Let’s just think about that for a moment. In other words, he says, “Stay where you are. Stay where you are. In Jesus, you have been brought into the circle of God’s amazing love. He has called you. You are his beloved in Jesus. You have been kept for the Lord Jesus Christ.” As John puts it, “Herein is love…” “This is love,” he says: “not that we loved God, but that he loved us and [that he gave] his Son as an atoning sacrifice,” or as the “propitiation,” “for our sins”—so that the love of God to which he refers, in which we are kept, is an initiative-taking love. God’s love is an initiative-taking love.
Most of the time, when we think about love or loving someone, we are almost inevitably responding to something that we find attractive in the other person, so that our love for them is in response to who and what they are, when in actual fact, God’s love for us doesn’t operate on that basis—that God has not loved us in Jesus on the basis of how attractive we are or how good we are or how punctilious we are about trying to set aside what is wrong. He has loved us because he loved us.
Now, how are we to keep ourselves in the love of God? Where can we be helped by that? I want to just give one cross-reference, I think, for each of these points this morning. And I’m not going to do it all, but I will reference it, and you can follow it up on your own.
John chapter 15. John chapter 15, where we have the record of Jesus using the picture of the vine and the branches. You will remember that. And as he explains to his followers these things, he then says—this is John 15:9—“As the Father has loved me, so have I loved you.” It’s an amazing thought. The love between the Father and the Son? “That’s the measure of my love for you.” Then what does he say? Four words in English: “Abide in my love.” What’s Jude saying? Same thing. “Keep yoursel[f] in the love of God.” Well, how will we do that? Verse 10: “If you keep my commandments, you will abide in my love, just as I have kept my Father’s commandments and abide in his love.” Remember Jesus came to do the Father’s will? Do you remember in the garden of Gethsemane, in the prospect of all that was before him, he sweat “as it were great drops of blood”? “If there is any other way that this could happen, this would be fine with me; nevertheless, not my will but yours be done.”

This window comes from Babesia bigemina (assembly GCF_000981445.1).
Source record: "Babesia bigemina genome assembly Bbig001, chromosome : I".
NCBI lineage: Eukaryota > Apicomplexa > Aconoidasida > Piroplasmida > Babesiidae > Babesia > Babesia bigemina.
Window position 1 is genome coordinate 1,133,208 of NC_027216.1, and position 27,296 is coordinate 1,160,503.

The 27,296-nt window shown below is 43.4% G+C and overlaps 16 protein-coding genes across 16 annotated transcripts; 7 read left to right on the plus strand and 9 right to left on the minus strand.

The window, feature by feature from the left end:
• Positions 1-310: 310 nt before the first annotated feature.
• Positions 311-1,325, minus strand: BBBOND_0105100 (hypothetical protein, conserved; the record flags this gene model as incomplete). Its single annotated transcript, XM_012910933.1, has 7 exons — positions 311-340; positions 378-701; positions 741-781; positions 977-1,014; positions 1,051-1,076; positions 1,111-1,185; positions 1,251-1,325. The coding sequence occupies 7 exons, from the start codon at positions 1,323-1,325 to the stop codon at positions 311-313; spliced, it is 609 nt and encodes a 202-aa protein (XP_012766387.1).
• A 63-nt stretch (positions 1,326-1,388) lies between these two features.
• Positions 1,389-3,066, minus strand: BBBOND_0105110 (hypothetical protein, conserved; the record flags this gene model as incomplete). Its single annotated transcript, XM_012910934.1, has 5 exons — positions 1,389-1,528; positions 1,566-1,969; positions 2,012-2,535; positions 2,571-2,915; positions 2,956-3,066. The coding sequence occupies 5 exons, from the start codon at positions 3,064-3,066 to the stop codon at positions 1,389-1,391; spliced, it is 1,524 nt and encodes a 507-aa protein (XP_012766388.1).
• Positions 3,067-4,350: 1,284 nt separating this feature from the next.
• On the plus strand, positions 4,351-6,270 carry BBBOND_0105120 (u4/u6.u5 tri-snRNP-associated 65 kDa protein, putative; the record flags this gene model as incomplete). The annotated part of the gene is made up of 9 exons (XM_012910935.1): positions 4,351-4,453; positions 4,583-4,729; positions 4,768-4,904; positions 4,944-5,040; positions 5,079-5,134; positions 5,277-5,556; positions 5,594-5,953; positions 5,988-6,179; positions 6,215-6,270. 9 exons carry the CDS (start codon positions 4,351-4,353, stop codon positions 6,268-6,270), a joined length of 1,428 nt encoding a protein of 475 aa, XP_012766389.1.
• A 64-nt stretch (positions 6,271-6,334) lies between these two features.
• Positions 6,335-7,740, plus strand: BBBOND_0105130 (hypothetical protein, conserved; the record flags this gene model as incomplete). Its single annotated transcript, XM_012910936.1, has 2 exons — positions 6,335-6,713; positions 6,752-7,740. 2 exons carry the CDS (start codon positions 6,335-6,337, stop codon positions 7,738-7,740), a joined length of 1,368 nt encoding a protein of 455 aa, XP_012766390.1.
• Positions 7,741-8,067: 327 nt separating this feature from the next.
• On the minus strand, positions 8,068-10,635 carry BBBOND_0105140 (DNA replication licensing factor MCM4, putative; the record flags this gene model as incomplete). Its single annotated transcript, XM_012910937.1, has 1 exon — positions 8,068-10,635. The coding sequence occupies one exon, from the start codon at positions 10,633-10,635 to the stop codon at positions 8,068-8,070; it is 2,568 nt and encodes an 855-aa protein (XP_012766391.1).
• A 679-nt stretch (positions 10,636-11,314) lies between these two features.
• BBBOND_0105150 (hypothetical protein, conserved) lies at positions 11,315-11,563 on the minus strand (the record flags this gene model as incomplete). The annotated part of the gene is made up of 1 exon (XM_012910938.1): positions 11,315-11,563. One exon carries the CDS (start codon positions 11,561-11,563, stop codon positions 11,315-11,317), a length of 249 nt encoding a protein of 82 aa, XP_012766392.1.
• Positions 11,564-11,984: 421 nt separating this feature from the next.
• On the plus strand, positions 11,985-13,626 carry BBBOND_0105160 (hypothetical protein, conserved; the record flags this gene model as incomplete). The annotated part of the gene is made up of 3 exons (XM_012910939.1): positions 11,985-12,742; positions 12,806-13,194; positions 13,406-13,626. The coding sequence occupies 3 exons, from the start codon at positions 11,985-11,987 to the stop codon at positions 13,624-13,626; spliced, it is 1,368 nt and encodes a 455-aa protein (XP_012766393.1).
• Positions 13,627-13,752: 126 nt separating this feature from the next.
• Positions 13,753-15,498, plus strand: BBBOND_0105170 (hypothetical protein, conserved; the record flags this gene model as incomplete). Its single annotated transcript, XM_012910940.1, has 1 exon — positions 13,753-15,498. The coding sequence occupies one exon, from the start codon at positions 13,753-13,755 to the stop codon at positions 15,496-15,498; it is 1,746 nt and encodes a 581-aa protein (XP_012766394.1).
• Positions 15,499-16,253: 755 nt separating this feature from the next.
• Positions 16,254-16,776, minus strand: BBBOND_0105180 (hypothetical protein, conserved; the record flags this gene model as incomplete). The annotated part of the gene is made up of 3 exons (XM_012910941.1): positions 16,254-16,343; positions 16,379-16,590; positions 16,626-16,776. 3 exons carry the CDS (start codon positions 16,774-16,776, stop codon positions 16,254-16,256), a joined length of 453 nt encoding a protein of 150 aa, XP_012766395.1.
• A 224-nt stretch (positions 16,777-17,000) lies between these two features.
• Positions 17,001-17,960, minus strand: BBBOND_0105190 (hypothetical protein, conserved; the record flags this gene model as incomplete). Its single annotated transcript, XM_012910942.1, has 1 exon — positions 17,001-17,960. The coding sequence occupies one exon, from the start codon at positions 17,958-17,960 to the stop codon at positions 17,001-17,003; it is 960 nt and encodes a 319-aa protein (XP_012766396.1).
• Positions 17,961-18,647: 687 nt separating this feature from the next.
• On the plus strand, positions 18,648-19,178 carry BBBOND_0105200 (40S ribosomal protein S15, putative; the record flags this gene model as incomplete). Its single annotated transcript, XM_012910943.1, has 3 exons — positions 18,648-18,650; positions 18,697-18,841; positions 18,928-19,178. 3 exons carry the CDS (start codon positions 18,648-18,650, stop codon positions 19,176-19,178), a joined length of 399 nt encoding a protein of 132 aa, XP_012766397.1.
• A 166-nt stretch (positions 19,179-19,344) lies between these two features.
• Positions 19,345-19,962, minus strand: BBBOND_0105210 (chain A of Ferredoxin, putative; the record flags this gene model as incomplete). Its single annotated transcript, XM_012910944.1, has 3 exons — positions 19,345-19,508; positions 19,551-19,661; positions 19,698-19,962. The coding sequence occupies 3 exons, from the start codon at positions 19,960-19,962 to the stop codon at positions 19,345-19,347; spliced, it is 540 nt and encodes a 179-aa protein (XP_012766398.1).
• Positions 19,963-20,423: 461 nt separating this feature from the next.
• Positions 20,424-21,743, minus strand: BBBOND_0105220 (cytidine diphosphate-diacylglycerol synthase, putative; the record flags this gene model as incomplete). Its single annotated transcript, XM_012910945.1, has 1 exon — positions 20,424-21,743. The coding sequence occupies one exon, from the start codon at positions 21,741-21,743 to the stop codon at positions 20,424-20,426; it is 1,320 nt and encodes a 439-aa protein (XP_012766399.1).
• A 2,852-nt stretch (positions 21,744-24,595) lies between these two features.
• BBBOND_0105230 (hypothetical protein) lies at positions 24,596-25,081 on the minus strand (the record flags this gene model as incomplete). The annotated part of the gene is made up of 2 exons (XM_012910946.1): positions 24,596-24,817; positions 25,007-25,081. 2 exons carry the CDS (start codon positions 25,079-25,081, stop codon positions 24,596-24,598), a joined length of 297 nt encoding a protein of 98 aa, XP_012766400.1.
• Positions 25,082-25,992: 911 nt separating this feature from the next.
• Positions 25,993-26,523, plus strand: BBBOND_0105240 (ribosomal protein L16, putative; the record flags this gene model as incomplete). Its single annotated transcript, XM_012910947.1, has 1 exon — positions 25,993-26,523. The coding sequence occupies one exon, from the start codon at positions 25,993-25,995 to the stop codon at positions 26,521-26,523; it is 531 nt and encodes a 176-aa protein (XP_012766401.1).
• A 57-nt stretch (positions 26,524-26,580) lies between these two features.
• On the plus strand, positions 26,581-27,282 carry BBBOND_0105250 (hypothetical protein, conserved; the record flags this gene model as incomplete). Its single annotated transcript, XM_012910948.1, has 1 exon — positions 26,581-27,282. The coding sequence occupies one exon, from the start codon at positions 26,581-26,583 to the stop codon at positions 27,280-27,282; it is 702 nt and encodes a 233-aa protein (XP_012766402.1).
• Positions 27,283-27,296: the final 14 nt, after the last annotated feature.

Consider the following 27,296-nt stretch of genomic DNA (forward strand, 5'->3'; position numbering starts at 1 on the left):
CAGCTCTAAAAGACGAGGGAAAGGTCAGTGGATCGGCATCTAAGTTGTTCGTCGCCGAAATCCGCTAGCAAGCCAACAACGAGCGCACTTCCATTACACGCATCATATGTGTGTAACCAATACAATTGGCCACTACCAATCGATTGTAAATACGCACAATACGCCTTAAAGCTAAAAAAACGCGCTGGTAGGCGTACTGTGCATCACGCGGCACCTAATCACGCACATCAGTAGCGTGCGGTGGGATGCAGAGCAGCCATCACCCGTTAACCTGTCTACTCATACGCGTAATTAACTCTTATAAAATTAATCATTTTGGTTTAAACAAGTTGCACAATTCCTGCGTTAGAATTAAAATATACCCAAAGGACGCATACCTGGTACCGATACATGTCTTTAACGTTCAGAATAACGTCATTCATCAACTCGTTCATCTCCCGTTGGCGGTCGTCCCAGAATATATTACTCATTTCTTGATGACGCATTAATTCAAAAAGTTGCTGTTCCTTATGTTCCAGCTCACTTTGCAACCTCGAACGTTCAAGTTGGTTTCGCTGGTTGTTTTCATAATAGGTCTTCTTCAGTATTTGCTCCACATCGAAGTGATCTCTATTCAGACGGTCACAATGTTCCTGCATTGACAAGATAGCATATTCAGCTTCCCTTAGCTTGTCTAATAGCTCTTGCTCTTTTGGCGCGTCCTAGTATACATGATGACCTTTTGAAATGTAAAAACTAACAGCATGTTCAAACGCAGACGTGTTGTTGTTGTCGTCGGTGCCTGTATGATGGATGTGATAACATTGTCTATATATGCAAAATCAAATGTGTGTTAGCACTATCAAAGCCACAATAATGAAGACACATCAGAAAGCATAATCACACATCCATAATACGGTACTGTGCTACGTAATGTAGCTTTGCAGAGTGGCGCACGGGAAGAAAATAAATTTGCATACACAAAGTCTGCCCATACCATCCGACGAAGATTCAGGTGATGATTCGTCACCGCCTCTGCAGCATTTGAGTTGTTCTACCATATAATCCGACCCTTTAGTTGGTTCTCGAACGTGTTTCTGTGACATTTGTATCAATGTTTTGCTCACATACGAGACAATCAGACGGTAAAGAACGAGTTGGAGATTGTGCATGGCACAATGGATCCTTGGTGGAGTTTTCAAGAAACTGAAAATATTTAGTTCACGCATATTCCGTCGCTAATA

Now, if you think about this, which I hope you do, you realize that the big problem with these folks who were ungodly people is that they were perverting the grace of God into a license for immorality. In short order, it went like this: “The grace of God is such that he sets you free from your sins so you can do whatever you want, so that you can be whatever you want. This is the immensity of his grace.” Nothing could be, actually, further from the truth. Remember, when we studied this, we said, quoting Sinclair Ferguson, the idea that God loves you just the way you are is wrong; that after Adam, God has only loved one person just the way he was—namely, the Lord Jesus. So “God loves us despite the way we are.”
And when people come up against the notion, for example, of the commandments of God, you find that they get a quiver in their liver—that somehow or another, they think, “There must be something wrong with this. This is a call to legalism, mentioning that we’re supposed to obey things.” Yes! Keeping the commandments of God on account of the love of God by the enabling of the Spirit of God is not easy. We need the enabling work of the Holy Spirit to keep ourselves in the love of God. Because we live, as believers, in a battleground. Temptation is everywhere every day. The inclinations of our hearts are still sinful inclinations. We’re not the finished product. We have been redeemed. We have been set in a new department, if you like. But we’re living in this context. And in the responsibility of keeping ourselves in the love of God, we need to do just that.
How do you keep yourself married? By keeping yourself married. How do you keep yourself married? By being true to your covenants. I said, “I will. Yeah, I will. I will.” Will you? That’s what the Evil One says. It’s not a legalism that keeps us true. It’s a love. It’s a covenant-keeping love. So there’s no collision between love and obedience. In fact, he says, “If you love me, you will reveal it in obedience.”